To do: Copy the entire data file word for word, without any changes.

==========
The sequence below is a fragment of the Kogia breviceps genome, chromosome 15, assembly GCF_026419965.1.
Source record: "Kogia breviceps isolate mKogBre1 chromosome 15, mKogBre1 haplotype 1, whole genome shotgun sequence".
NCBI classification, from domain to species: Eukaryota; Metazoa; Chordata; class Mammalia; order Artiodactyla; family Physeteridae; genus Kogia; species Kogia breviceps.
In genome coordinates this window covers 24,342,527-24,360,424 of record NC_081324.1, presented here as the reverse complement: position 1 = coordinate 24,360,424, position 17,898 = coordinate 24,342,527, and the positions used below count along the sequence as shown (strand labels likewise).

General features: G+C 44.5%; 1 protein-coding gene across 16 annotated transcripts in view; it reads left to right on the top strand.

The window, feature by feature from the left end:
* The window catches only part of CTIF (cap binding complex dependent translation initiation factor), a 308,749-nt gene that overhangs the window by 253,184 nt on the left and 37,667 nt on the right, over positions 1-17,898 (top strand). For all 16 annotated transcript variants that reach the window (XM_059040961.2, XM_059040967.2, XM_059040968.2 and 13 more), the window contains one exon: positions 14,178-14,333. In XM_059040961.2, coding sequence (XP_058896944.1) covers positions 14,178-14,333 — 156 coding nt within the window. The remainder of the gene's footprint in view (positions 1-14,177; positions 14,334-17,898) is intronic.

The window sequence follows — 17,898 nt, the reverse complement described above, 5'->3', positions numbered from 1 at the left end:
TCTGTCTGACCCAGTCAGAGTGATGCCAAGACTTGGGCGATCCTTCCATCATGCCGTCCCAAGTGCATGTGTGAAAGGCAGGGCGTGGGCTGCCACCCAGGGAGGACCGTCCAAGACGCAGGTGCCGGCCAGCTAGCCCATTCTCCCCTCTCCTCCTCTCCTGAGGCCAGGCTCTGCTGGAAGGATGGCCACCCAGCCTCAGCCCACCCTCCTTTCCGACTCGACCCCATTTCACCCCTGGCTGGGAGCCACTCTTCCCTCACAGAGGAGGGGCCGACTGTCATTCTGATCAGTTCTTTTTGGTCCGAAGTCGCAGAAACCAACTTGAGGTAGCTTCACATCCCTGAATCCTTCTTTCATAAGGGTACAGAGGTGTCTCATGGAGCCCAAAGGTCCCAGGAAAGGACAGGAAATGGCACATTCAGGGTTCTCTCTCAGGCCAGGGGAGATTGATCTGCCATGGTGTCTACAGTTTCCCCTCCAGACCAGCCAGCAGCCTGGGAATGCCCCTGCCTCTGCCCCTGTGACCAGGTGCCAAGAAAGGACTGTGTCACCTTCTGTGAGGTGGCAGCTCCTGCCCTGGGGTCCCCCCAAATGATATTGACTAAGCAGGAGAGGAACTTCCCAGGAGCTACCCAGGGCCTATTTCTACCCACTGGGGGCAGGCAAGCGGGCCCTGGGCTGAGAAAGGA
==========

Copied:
The sequence below is a fragment of the Kogia breviceps genome, chromosome 15, assembly GCF_026419965.1.
Source record: "Kogia breviceps isolate mKogBre1 chromosome 15, mKogBre1 haplotype 1, whole genome shotgun sequence".
NCBI classification, from domain to species: Eukaryota; Metazoa; Chordata; class Mammalia; order Artiodactyla; family Physeteridae; genus Kogia; species Kogia breviceps.
In genome coordinates this window covers 24,342,527-24,360,424 of record NC_081324.1, presented here as the reverse complement: position 1 = coordinate 24,360,424, position 17,898 = coordinate 24,342,527, and the positions used below count along the sequence as shown (strand labels likewise).

General features: G+C 44.5%; 1 protein-coding gene across 16 annotated transcripts in view; it reads left to right on the top strand.

The window, feature by feature from the left end:
* The window catches only part of CTIF (cap binding complex dependent translation initiation factor), a 308,749-nt gene that overhangs the window by 253,184 nt on the left and 37,667 nt on the right, over positions 1-17,898 (top strand). For all 16 annotated transcript variants that reach the window (XM_059040961.2, XM_059040967.2, XM_059040968.2 and 13 more), the window contains one exon: positions 14,178-14,333. In XM_059040961.2, coding sequence (XP_058896944.1) covers positions 14,178-14,333 — 156 coding nt within the window. The remainder of the gene's footprint in view (positions 1-14,177; positions 14,334-17,898) is intronic.

The window sequence follows — 17,898 nt, the reverse complement described above, 5'->3', positions numbered from 1 at the left end:
TCTGTCTGACCCAGTCAGAGTGATGCCAAGACTTGGGCGATCCTTCCATCATGCCGTCCCAAGTGCATGTGTGAAAGGCAGGGCGTGGGCTGCCACCCAGGGAGGACCGTCCAAGACGCAGGTGCCGGCCAGCTAGCCCATTCTCCCCTCTCCTCCTCTCCTGAGGCCAGGCTCTGCTGGAAGGATGGCCACCCAGCCTCAGCCCACCCTCCTTTCCGACTCGACCCCATTTCACCCCTGGCTGGGAGCCACTCTTCCCTCACAGAGGAGGGGCCGACTGTCATTCTGATCAGTTCTTTTTGGTCCGAAGTCGCAGAAACCAACTTGAGGTAGCTTCACATCCCTGAATCCTTCTTTCATAAGGGTACAGAGGTGTCTCATGGAGCCCAAAGGTCCCAGGAAAGGACAGGAAATGGCACATTCAGGGTTCTCTCTCAGGCCAGGGGAGATTGATCTGCCATGGTGTCTACAGTTTCCCCTCCAGACCAGCCAGCAGCCTGGGAATGCCCCTGCCTCTGCCCCTGTGACCAGGTGCCAAGAAAGGACTGTGTCACCTTCTGTGAGGTGGCAGCTCCTGCCCTGGGGTCCCCCCAAATGATATTGACTAAGCAGGAGAGGAACTTCCCAGGAGCTACCCAGGGCCTATTTCTACCCACTGGGGGCAGGCAAGCGGGCCCTGGGCTGAGAAAGGA